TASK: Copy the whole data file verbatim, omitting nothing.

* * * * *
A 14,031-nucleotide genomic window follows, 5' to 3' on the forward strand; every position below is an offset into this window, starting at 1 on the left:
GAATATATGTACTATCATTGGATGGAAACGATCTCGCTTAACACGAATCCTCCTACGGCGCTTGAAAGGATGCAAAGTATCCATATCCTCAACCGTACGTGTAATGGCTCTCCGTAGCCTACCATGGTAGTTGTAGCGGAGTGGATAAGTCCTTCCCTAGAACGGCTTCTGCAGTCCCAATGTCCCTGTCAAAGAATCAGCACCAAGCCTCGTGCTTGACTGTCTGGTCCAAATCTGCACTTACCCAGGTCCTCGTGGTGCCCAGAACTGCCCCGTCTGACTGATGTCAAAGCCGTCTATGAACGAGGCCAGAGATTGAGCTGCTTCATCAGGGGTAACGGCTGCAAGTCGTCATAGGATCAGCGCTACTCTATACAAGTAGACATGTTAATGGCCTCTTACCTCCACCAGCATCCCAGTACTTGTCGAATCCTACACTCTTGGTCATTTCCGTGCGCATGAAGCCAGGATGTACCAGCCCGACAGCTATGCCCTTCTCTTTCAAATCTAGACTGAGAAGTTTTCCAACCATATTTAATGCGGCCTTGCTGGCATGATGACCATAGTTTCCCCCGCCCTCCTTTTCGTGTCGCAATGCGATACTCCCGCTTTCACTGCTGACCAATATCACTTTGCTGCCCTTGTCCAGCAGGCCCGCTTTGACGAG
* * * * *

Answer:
A 14,031-nucleotide genomic window follows, 5' to 3' on the forward strand; every position below is an offset into this window, starting at 1 on the left:
GAATATATGTACTATCATTGGATGGAAACGATCTCGCTTAACACGAATCCTCCTACGGCGCTTGAAAGGATGCAAAGTATCCATATCCTCAACCGTACGTGTAATGGCTCTCCGTAGCCTACCATGGTAGTTGTAGCGGAGTGGATAAGTCCTTCCCTAGAACGGCTTCTGCAGTCCCAATGTCCCTGTCAAAGAATCAGCACCAAGCCTCGTGCTTGACTGTCTGGTCCAAATCTGCACTTACCCAGGTCCTCGTGGTGCCCAGAACTGCCCCGTCTGACTGATGTCAAAGCCGTCTATGAACGAGGCCAGAGATTGAGCTGCTTCATCAGGGGTAACGGCTGCAAGTCGTCATAGGATCAGCGCTACTCTATACAAGTAGACATGTTAATGGCCTCTTACCTCCACCAGCATCCCAGTACTTGTCGAATCCTACACTCTTGGTCATTTCCGTGCGCATGAAGCCAGGATGTACCAGCCCGACAGCTATGCCCTTCTCTTTCAAATCTAGACTGAGAAGTTTTCCAACCATATTTAATGCGGCCTTGCTGGCATGATGACCATAGTTTCCCCCGCCCTCCTTTTCGTGTCGCAATGCGATACTCCCGCTTTCACTGCTGACCAATATCACTTTGCTGCCCTTGTCCAGCAGGCCCGCTTTGACGAG